Even our former prime minister Tun Mahathir admitted in Che Det that when he gave his opinion that the judge should not be prosecutor, judge, and executioner in Matthias Chang’s case – he did so with trepidation. Actually, he has nothing to worry about. We are both on the same boat. Our defence is this:
By virtue of section 3(1)(a) of the Civil Law Act 1956, the common law of Peninsular Malaysia is the common law of England as administered in England on April 7, 1956. The common law of England on the law of contempt of scandalising the judiciary as administered in England in 1956 is Ambard v A-G for Trinidad & Tobago which allows for criticism of the judiciary even in the ferocity of the language used.
This briefly tells the history and evolution of the law of contempt up to the present time.
We can now proceed to look at Matthias Chang’s case with a broader and better understanding.
As far back as in 1527 there is this tale of Sergeant Roo, “a great lawyer of that time, more eager to show his wit than to be made a Judge,” who had composed a satire on the abuses of the law for which Lord Chancellor Wolsey was responsible. The satire was delivered in the presence of the King. Roo was summarily dispatched to prison – see Judges by David Pannick, Barrister; Fellow of All Souls College, Oxford, OUP, 1987, at page 105 to which he has also included the rider:
Nowadays a more tolerant attitude is taken towards critics of the judiciary. Nevertheless, lawyers and non-lawyers remain reluctant to emulate the critical approach of Sergeant Roo.
In times past – as I have explained in the history above – lawyers, “If they have suggestions for reform of the judiciary, or comments to make on judicial performance, they whisper them to each other over lunch in the Middle Temple or in professional journals remote from the public gaze. Such heresies are expressed cautiously, in deferential language.” – see Judges, pp 105, 106 where it also said:
In one case, after Lord Mansfield (Chief Justice of the King’s Bench, 1756-88) had given judgment for a Bench of four judges, he asked Sergeant Hill, who appeared for the unsuccessful party, to “tell us your real opinion and whether you don’t think we are right.” Hill replied that “he always thought it his duty to do what the Court desired and … he … did not think that there were four men in the world who could have given such an ill-sounded judgment …
More often, it is only in fiction that the conventions of politeness to judges are defied. The judges before whom John Mortimer’s Rumpole appears are perverse and malign. They are ignorant of the ways of the world. They are differential or rude to witnesses depending on the social status of those who have the misfortune to give evidence in their courts. … Only a barrister of Rumpole’s experience (and lack of ambition) can afford to reply in kind to the discourtesy emanating from that fictional Bench.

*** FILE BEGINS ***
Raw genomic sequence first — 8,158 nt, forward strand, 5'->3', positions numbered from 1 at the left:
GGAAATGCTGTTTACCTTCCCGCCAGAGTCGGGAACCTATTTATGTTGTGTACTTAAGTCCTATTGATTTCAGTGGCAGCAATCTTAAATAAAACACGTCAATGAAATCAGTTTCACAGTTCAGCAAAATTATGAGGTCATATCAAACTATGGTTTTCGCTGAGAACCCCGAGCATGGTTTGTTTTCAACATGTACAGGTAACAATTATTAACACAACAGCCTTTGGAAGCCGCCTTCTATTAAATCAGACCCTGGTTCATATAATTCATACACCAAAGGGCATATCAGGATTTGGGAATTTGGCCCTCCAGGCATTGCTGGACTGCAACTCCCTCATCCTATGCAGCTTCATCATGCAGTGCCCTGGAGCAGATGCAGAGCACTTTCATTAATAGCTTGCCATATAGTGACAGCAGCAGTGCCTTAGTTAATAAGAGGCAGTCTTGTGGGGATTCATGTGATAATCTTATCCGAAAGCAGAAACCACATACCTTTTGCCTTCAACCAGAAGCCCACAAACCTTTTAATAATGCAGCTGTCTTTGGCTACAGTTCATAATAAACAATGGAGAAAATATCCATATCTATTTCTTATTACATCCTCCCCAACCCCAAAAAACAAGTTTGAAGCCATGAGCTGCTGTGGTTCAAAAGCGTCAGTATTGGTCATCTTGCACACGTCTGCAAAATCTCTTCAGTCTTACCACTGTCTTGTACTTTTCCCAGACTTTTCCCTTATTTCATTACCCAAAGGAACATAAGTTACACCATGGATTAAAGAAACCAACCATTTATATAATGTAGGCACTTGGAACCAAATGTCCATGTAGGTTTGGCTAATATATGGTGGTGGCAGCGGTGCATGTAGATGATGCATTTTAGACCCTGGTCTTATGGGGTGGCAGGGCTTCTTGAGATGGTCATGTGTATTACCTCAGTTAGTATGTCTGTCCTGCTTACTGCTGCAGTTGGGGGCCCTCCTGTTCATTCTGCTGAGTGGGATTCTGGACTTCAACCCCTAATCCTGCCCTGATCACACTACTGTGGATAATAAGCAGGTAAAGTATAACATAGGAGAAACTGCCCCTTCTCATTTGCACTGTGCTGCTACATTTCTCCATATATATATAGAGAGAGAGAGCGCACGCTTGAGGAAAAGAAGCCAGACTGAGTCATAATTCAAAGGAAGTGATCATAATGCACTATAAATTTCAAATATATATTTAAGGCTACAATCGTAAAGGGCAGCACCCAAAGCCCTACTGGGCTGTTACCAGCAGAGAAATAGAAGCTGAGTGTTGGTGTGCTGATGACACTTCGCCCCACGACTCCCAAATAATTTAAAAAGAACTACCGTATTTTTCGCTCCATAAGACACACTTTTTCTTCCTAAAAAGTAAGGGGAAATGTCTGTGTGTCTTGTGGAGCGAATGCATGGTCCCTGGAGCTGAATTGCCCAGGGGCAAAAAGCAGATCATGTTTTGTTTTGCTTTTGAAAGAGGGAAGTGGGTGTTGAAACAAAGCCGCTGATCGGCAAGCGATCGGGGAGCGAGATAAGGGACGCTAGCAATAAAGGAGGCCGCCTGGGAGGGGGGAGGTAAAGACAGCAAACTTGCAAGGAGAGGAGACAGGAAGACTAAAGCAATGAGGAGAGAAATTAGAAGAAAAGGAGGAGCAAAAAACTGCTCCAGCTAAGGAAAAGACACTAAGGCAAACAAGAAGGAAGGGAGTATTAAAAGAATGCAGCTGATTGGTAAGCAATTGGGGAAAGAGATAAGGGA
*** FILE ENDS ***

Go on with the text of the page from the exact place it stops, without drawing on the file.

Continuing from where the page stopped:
Ever heard of the expression “truth is stranger than fiction”? In this country we have experienced for real perverse and malign judges, not the fictional ones experienced by John Mortimer’s Rumpole.
In 1680, Nathaniel Redding accused two judges of “oppression” and was condemned in Court to pay the King 500 pounds and lie in prison till he paid it, see Nathaniel Redding’s Case, Sir Thomas Raymond’s Reports 376 n. (1680). Later that term the court remitted the fine and the sentence of imprisonment.
In the Matter of Thomas James Wallace (1866) LR 1 PC 283, a Nova Scotia lawyer wrote a letter to the Chief Justice complaining that “I can’t help thinking that I am not fairly dealt with by the Court or Judges.” He added that he “could also recall cases where the decision was, I believe, largely influenced, if not wholly based, upon information received privately from the wife of one of the parties by the judge. Is this justice?” Lord Westbury, in the Judicial Committee of the Privy Council, remarked that this “undoubtedly was a letter of a most reprehensible kind … a contempt of court, which it was hardly possible for the Court to omit taking cognizance of.”
I have found a case after 1936, it is R v Logan (1974) Crim LR 609. A man on being convicted shouted from the dock, that it was “a carve up”, was held to be a contempt of court.
But why am I telling this?
If I remember correctly he was charged with disrupting the court proceedings while giving evidence as a witness by stomping out of the witness box in a huff and left the court because the judge refused to allow him to deliver a submission or speech from the witness stand.
The only modern case (post 1936) of disruption of court proceedings that I am aware of is the case of Morris v Crown Office  2 QB 114 where the English Court of Appeal allowed an appeal against their sentence of imprisonment imposed on Welsh students who had disrupted court proceedings. Davies LJ said, at page 127:
On occasions one has the misfortune to encounter someone who makes a disturbance in court. Usually when that happens it is a case of a disappointed litigant who, from a sense of rage or disappointment at the result of his case, loses control of himself and gives vent to his feelings by an outburst either by word of mouth or physically.
In Balogh v St Albans Crown Court  QB 73, a young man was sentenced by Mr. Justice Melford Stevenson to six months’ imprisonment for contempt of court by planning to release laughing gas into the court to disrupt proceedings. He was released by the Court of Appeal because his conduct was not a contempt as he had not disrupted court proceedings. His plan was foiled by the police.
So now we know that the atrocious behaviour of Matthias Chang in court is a contempt in the face of the court. As he did not appeal against the sentence, could it be assumed that he was happy with the sentence of one month’s imprisonment?
Had he appealed, who knows, he could have succeeded following Morris v Crown Office.
I suppose he wants to be a martyr without a cause.